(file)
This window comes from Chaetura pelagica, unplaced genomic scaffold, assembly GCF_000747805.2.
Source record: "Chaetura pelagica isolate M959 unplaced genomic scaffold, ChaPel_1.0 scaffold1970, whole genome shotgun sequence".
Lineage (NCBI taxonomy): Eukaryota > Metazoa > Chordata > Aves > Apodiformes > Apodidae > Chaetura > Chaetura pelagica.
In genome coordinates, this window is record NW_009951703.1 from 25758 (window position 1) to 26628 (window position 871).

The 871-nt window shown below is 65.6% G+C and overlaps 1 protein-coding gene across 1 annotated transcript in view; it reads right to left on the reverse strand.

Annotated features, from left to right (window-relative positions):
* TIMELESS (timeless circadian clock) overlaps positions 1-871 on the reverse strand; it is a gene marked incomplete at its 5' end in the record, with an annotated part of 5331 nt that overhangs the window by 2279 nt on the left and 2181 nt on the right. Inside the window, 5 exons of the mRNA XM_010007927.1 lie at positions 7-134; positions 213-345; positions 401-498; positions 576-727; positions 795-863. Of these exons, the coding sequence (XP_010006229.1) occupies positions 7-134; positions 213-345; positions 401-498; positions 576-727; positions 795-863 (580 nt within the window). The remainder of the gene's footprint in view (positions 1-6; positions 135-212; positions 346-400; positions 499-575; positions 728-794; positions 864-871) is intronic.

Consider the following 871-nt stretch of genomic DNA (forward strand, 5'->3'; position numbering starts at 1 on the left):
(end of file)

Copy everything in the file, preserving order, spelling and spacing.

This window comes from Chaetura pelagica, unplaced genomic scaffold, assembly GCF_000747805.2.
Source record: "Chaetura pelagica isolate M959 unplaced genomic scaffold, ChaPel_1.0 scaffold1970, whole genome shotgun sequence".
Lineage (NCBI taxonomy): Eukaryota > Metazoa > Chordata > Aves > Apodiformes > Apodidae > Chaetura > Chaetura pelagica.
In genome coordinates, this window is record NW_009951703.1 from 25758 (window position 1) to 26628 (window position 871).

The 871-nt window shown below is 65.6% G+C and overlaps 1 protein-coding gene across 1 annotated transcript in view; it reads right to left on the reverse strand.

Annotated features, from left to right (window-relative positions):
* TIMELESS (timeless circadian clock) overlaps positions 1-871 on the reverse strand; it is a gene marked incomplete at its 5' end in the record, with an annotated part of 5331 nt that overhangs the window by 2279 nt on the left and 2181 nt on the right. Inside the window, 5 exons of the mRNA XM_010007927.1 lie at positions 7-134; positions 213-345; positions 401-498; positions 576-727; positions 795-863. Of these exons, the coding sequence (XP_010006229.1) occupies positions 7-134; positions 213-345; positions 401-498; positions 576-727; positions 795-863 (580 nt within the window). The remainder of the gene's footprint in view (positions 1-6; positions 135-212; positions 346-400; positions 499-575; positions 728-794; positions 864-871) is intronic.

Consider the following 871-nt stretch of genomic DNA (forward strand, 5'->3'; position numbering starts at 1 on the left):